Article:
The quickly rising levels of carbon dioxide in the atmosphere are leading to ocean acidification, as ocean waters absorb carbon dioxide. Global ocean pH has declined by about 0.1 units since pre-industrial times, representing an increase in acidity of about 30 percent (Feely et al. 2009). The Mid-Atlantic may be especially vulnerable to acidification in coastal waters, where high nutrient levels and rapid growth of plankton further reduce pH. Ocean acidification causes organisms to expend more energy to regulate their body chemistry and reduces the availability of calcium carbonate, which clams, oysters, lobsters, and other species require to build and maintain shells and skeletons. As a result, ocean acidification could have important effects on numerous culturally and commercially important species in the region (Wang et al. 2013, Ekstrom et al. 2015).

Reduced Dissolved Oxygen

Presently, some coastal waters are prone to having low levels of dissolved oxygen, particularly where high nutrient loads cause eutrophication. Low dissolved oxygen, or hypoxia, can kill marine life or cause species move to other places. Scarcity of dissolved oxygen may become a more widespread problem, even in offshore waters, as temperatures increase with climate change because warmer water holds less oxygen. At the same time, however, other factors could partially offset that trend. For example, climate change is expected to increase the frequency of severe storms and windiness, which serve to “mix” air into seawater and increase dissolved oxygen. In addition, future expansion or restoration of habitats such as eelgrass beds or kelp forests, which generate oxygen, could provide some protection against low dissolved oxygen (Link et al. 2015).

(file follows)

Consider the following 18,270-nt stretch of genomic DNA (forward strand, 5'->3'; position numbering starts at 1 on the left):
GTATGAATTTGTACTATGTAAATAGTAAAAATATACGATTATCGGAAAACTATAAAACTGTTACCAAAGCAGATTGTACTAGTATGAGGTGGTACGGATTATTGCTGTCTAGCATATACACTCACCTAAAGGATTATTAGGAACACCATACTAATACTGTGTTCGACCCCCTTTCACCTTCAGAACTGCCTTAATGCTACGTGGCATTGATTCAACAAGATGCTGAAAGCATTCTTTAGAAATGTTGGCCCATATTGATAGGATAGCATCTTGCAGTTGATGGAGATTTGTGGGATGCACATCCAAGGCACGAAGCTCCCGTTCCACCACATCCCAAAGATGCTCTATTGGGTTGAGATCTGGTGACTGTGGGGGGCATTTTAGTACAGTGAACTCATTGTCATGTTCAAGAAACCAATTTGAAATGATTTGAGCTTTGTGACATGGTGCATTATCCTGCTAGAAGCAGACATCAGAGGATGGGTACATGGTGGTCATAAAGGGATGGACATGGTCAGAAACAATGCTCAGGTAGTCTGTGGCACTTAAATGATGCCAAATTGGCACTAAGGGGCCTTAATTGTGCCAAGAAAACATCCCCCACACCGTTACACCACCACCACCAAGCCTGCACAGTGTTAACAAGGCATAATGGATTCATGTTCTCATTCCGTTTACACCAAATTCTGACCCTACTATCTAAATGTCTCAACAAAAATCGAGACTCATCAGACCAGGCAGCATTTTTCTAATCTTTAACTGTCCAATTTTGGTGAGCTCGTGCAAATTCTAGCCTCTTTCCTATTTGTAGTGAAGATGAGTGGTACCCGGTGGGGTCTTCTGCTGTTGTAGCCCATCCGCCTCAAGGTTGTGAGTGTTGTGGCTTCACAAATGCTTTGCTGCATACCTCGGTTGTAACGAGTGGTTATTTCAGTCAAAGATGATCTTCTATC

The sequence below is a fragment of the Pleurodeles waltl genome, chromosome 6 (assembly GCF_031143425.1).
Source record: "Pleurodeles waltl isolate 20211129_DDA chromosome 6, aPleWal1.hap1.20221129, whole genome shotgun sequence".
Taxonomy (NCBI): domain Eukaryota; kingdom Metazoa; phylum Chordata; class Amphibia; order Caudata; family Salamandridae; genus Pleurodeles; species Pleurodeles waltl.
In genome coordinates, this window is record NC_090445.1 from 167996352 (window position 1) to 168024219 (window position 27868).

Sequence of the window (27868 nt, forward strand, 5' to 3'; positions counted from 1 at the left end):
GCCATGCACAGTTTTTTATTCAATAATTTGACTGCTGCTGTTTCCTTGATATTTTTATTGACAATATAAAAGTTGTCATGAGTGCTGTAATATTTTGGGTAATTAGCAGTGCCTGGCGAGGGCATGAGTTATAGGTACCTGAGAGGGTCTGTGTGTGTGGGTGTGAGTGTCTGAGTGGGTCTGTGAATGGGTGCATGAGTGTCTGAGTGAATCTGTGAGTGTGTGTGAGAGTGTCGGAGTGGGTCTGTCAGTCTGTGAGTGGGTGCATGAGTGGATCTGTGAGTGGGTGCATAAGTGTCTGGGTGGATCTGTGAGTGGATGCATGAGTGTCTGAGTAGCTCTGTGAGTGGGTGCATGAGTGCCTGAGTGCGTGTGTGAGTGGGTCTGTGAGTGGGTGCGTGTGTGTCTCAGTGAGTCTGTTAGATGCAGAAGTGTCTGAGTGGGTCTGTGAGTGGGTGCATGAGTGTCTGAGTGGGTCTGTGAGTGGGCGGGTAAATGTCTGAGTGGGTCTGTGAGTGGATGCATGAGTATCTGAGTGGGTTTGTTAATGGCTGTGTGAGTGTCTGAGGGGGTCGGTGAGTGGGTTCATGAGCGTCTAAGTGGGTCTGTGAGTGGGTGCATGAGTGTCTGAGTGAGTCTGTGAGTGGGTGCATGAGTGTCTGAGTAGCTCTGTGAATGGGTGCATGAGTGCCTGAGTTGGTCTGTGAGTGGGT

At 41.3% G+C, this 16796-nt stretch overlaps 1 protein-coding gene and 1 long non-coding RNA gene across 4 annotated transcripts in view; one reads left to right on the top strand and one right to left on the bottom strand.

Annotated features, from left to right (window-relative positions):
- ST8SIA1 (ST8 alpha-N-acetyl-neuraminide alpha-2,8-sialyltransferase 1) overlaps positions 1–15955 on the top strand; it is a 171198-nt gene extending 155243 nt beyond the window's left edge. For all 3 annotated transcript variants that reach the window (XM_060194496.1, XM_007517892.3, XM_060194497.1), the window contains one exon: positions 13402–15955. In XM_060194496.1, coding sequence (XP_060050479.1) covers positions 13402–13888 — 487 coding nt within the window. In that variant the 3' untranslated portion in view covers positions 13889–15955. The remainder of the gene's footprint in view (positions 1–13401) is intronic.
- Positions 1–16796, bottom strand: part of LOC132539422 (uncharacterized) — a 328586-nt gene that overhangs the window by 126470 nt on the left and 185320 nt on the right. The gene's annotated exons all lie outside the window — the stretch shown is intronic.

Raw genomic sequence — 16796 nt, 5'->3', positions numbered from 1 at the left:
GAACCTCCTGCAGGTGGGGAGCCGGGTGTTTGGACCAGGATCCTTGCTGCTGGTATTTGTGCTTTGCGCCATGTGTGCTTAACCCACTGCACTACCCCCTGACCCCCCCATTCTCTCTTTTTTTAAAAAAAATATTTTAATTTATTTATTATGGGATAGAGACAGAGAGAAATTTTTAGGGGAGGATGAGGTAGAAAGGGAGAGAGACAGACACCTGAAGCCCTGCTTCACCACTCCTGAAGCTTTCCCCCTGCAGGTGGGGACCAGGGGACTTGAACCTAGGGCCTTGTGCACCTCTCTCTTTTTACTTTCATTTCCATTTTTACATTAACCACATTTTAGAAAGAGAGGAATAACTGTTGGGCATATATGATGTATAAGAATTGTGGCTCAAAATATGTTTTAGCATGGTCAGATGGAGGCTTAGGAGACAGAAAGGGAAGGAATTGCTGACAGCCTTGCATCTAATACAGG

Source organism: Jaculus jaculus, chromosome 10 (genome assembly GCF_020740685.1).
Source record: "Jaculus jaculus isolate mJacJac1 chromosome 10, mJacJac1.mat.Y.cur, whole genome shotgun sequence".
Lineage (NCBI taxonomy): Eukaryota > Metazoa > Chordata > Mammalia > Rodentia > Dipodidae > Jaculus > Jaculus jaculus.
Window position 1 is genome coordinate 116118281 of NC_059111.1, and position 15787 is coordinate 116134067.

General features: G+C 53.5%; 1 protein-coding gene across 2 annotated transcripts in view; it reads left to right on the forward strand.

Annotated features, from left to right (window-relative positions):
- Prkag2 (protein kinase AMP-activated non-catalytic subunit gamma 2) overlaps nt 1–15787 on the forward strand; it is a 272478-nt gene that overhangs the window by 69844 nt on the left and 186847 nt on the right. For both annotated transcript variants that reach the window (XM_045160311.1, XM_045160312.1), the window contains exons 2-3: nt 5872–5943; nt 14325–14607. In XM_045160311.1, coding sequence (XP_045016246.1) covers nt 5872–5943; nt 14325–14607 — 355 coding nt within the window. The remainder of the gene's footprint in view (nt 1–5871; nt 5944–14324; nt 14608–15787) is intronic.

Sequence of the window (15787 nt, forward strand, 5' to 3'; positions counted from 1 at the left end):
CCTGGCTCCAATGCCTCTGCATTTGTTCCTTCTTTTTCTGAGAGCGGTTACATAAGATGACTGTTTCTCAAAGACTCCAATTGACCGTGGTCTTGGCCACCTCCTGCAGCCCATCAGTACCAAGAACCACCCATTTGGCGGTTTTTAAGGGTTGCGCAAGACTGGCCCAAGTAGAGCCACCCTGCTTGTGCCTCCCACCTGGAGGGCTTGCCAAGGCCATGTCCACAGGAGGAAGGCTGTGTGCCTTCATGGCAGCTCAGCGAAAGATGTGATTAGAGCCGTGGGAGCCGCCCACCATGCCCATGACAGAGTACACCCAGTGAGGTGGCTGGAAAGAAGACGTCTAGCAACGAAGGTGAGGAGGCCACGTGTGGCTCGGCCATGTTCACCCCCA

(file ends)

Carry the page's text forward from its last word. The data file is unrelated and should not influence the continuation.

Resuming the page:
Altered Storm Tracks and Intensity

As a result of climate change, the strength of hurricanes and the number of strong (Category 4 and 5) hurricanes are projected to increase over the North Atlantic (Melillo et al. 2014). Warmer air and sea surface temperatures provide more energy for hurricanes. Coastal and inland flooding, and damage from downed trees are all concerns associated with a potential increase in storm intensity. Storms like Hurricane Sandy have had implications for infrastructure, coastal communities, and tourism as well as ecosystem components such as erodible beaches and wetlands.

On this map, blue indicates coastal areas likely to have been inundated by storm surge from Hurricane Sandy. On land, darker colors indicate greater population density. (Source: Center for International Earth Science Information Network, Columbia University)

Changes in Precipitation and Freshwater Input from Rivers

The region from Washington, DC, to Maine has experienced a greater recent increase in extreme precipitation than any other region in the U.S. (Karl et al. 2009). Changes in precipitation are difficult to predict, but some models estimate that winter precipitation may increase by about 5% in the Mid-Atlantic (Horton et al. 2014). More precipitation increases the freshwater input from rivers to coastal water bodies and the ocean. Pulses of freshwater can lead to stratification of the water column and reduced bottom-water oxygen.

This map shows increases in the amount of precipitation that falls in very heavy storms (defined as the heaviest one percent of all daily events) from 1958 to 2012 for each region of the continental United States. The Northeast region has experienced the greatest increase. (Source: National Climate Assessment, updated from Karl et al. 2009)